OmniFocus v Things

OmniFocus IconI’ve recently felt that it was about time I got round to using some kind of computer-based task management system and, since I’ve found the To Do features in iCal and Apple Mail to be pretty useless, I began looking around for something more effective. I briefly used Remember the Milk, a web-based offering that makes a reasonable fist of the job (particularly given that it is a free service), but it wasn’t long before I felt that I needed something more powerful.

Having heard lots of good feedback about OmniFocus, particularly from David Sparks of the excellent Mac Power Users podcast, I thought I’d give it a go. After a couple of days playing with the trial version, and some time spent watching a couple of helpful screencasts, I was soon sold on this solution and I bought myself a licence.

Just a couple of days later I read a post on David Sparks’ blog that prompted me to check out a competitor to OmniFocus called Things. Things, it turns out, has a rather lovely user interface and it has to be said that it looks more elegant than OmniFocus. Being a sucker for things that look nice, I found myself feeling annoyed at myself for having so quickly committed myself to OmniFocus. More in hope than anticipation, I sent an email to the OmniGroup asking whether they would consider refunding my licence and explaining that I had only just stumbled upon Things. Rather surprisingly, given the fact that I mentioned how my head had been turned by the UI of Things, they agreed to do so and wished me luck in testing out the competitor. I immediately felt guilty for betraying the friendly OmniGroup people and wondered whether I had made the right decision.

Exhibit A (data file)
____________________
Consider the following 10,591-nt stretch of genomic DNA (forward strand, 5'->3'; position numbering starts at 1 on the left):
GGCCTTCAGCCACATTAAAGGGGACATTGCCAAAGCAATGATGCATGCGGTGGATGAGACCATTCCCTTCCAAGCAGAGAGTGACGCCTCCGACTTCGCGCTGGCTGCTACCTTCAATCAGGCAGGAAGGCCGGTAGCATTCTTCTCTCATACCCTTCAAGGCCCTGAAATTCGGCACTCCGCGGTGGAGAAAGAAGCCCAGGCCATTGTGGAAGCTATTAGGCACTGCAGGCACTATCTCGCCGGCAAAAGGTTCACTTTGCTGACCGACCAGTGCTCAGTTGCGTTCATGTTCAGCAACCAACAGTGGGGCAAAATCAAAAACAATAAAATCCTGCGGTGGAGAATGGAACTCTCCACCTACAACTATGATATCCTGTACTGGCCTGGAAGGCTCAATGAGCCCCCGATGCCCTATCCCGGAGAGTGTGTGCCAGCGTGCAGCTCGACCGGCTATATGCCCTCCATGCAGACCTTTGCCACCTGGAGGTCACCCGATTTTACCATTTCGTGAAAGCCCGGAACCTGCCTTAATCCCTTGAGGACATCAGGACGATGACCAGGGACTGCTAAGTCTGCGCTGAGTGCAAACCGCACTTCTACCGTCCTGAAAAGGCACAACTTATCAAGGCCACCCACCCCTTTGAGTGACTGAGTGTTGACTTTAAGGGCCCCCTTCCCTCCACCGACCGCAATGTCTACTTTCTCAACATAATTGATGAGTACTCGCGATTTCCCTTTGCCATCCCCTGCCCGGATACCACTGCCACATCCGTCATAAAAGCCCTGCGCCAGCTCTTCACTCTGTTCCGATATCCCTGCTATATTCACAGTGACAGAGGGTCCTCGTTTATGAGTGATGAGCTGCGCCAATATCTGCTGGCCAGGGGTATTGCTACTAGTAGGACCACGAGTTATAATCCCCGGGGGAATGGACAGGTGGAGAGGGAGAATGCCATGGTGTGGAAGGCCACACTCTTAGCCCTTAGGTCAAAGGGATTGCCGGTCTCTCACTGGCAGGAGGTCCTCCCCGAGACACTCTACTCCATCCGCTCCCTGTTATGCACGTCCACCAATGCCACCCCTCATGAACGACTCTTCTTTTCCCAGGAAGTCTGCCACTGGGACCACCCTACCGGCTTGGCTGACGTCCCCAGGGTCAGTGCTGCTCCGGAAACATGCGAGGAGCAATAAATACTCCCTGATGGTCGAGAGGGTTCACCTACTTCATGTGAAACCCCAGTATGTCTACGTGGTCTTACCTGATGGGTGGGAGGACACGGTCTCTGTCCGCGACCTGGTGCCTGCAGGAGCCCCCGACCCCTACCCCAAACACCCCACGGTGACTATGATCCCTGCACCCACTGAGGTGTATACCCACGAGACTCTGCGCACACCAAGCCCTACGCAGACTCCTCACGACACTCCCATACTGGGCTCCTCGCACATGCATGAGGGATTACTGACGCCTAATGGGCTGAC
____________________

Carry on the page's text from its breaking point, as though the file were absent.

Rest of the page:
Things IconBefore getting a response from the OmniGroup I had fired off an email to Cultured Code (the developers of Things), explaining how I’d recently bought a licence for OmniFocus and that I’d since discovered Things. I told them of my love-at-first-sight experience of Things and brazenly asked whether they would consider giving me a discount on the purchase price (remember that at this point I hadn’t had a response from the OmniGroup). I received a very friendly reply, stating that they would be very glad to have me as a Things user, thanking me for my ‘kind words’ about their UI and offering me a 20% off coupon.

I now found myself feeling indebted to both the OmniGroup and Cultured Code, since they had both been so very friendly and accommodating. However I decided that I really needed to carry out a more thorough exploration of Things before finally making up my mind about which of the two task managers would actually meet my needs best.